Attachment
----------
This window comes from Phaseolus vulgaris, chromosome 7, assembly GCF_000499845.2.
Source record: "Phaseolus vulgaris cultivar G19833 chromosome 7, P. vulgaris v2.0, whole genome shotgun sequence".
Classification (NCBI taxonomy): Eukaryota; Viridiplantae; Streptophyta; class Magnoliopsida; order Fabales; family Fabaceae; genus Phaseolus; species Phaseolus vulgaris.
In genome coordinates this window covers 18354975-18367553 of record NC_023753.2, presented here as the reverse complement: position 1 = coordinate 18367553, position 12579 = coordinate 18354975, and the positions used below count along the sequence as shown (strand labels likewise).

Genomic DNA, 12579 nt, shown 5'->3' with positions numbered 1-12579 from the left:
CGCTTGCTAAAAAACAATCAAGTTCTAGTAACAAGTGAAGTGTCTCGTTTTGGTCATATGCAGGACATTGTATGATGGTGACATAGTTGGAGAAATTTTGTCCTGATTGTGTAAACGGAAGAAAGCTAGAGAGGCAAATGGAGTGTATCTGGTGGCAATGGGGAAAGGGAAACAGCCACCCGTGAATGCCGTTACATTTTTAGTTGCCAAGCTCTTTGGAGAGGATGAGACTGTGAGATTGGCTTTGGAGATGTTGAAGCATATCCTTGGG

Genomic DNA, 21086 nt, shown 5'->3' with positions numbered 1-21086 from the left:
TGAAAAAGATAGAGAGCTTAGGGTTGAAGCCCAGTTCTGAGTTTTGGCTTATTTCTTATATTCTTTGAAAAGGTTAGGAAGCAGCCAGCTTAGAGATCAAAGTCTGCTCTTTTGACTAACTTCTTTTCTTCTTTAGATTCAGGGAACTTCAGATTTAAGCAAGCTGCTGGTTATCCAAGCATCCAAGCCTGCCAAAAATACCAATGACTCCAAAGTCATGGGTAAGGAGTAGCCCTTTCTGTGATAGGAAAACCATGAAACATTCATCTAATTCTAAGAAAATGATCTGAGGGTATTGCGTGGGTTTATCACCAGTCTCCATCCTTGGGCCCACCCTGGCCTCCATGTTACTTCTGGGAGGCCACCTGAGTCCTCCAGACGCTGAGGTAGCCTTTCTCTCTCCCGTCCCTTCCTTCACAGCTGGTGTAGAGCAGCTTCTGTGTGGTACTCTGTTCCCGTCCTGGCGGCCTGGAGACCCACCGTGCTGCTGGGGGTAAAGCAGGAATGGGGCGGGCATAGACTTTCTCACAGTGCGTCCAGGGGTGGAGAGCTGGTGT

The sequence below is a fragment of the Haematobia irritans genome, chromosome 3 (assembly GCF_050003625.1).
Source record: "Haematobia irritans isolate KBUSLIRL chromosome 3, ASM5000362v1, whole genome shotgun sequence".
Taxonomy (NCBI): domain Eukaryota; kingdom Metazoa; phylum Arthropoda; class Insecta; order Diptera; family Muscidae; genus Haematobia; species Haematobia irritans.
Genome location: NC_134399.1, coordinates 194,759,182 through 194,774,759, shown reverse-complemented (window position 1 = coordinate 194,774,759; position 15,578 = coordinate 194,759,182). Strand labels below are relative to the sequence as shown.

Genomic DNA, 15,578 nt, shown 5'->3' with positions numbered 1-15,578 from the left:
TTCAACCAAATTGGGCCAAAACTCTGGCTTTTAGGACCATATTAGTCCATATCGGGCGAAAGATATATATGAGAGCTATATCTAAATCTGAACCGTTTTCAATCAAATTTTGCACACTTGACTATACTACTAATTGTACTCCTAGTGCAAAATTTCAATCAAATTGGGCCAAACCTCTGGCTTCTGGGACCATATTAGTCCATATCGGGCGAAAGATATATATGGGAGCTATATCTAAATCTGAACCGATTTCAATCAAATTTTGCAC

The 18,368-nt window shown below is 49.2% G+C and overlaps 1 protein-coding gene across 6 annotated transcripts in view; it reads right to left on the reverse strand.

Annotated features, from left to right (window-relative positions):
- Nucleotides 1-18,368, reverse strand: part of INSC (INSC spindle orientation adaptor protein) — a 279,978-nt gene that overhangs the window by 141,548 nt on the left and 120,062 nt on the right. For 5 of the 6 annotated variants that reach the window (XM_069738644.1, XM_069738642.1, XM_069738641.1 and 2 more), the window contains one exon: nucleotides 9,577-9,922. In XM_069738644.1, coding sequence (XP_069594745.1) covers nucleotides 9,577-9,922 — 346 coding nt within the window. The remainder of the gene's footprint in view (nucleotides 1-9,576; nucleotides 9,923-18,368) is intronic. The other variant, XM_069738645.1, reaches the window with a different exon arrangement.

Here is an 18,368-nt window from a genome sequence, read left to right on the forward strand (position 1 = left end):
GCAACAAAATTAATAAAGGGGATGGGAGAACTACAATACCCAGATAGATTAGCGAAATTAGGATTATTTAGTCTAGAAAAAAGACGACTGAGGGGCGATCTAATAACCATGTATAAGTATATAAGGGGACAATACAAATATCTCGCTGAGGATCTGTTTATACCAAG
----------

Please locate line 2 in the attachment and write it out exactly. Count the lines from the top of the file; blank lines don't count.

Source record: "Phaseolus vulgaris cultivar G19833 chromosome 7, P. vulgaris v2.0, whole genome shotgun sequence".